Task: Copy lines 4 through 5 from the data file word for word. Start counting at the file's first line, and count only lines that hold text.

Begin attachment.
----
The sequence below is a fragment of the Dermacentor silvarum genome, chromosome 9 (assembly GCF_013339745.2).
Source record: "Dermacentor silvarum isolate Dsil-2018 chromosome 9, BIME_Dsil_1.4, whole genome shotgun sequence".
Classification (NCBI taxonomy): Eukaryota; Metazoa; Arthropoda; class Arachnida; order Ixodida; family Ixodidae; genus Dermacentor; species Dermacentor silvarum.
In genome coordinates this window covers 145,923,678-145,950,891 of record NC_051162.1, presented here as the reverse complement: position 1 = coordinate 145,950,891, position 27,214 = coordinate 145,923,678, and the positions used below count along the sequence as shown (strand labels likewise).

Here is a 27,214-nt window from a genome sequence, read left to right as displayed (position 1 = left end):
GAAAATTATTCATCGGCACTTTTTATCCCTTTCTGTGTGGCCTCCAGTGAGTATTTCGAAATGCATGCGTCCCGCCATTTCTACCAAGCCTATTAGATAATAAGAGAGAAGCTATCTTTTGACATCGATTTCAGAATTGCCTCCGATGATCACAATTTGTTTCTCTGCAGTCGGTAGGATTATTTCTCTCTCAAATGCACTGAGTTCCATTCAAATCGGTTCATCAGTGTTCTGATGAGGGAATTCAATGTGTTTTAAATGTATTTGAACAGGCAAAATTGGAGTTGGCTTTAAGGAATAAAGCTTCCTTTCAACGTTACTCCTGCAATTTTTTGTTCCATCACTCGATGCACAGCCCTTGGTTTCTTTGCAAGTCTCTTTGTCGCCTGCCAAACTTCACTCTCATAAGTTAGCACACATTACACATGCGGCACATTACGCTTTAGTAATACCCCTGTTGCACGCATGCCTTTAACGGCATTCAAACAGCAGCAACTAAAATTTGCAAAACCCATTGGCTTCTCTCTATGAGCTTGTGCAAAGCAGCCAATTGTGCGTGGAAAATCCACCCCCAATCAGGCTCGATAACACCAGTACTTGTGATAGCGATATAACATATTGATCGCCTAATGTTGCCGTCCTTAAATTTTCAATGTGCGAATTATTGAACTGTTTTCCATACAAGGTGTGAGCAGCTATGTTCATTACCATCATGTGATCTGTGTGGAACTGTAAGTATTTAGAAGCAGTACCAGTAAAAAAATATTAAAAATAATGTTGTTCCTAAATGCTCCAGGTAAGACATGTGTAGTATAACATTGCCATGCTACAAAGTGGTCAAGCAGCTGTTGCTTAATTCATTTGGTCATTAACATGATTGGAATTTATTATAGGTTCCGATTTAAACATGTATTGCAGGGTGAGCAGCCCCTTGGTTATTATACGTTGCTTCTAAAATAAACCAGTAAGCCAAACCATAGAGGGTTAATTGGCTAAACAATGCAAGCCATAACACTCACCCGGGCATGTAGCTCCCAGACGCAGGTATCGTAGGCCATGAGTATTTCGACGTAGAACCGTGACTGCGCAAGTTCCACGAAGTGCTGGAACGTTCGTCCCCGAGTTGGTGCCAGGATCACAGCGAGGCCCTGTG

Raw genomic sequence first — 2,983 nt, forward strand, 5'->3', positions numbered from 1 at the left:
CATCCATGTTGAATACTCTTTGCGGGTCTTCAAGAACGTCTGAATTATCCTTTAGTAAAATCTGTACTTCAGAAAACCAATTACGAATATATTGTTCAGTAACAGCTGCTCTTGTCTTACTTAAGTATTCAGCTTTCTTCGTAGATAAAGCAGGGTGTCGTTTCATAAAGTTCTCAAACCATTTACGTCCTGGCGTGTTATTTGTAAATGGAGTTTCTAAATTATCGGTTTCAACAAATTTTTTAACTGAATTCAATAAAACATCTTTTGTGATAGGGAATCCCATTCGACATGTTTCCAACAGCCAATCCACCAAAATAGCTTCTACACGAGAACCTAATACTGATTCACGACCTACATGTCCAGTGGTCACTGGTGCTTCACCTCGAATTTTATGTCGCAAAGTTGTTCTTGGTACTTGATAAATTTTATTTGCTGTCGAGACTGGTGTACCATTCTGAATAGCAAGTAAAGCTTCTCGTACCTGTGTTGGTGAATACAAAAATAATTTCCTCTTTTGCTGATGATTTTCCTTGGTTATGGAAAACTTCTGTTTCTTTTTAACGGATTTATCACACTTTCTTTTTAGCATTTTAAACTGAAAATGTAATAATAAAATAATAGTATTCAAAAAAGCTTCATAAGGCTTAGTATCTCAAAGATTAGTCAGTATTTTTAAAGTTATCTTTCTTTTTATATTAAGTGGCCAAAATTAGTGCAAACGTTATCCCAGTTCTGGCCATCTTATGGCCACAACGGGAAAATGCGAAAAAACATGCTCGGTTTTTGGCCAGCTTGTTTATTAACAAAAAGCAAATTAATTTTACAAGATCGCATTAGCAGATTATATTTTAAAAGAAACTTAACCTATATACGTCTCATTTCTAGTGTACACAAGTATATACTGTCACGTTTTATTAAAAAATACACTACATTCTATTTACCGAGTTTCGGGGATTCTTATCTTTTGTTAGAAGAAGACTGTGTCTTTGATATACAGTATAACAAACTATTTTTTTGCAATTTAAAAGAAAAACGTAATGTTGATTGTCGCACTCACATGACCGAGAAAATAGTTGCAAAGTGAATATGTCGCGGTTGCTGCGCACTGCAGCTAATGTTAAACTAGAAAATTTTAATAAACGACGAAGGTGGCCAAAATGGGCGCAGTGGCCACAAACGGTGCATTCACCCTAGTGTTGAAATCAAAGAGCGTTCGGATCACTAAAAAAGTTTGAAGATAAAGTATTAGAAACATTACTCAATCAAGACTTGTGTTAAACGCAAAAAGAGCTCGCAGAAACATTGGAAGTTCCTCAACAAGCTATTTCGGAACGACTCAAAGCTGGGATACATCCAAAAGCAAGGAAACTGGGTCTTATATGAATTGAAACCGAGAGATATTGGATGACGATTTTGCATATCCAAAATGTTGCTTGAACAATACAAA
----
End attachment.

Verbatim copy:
In genome coordinates this window covers 145,923,678-145,950,891 of record NC_051162.1, presented here as the reverse complement: position 1 = coordinate 145,950,891, position 27,214 = coordinate 145,923,678, and the positions used below count along the sequence as shown (strand labels likewise).

Here is a 27,214-nt window from a genome sequence, read left to right as displayed (position 1 = left end):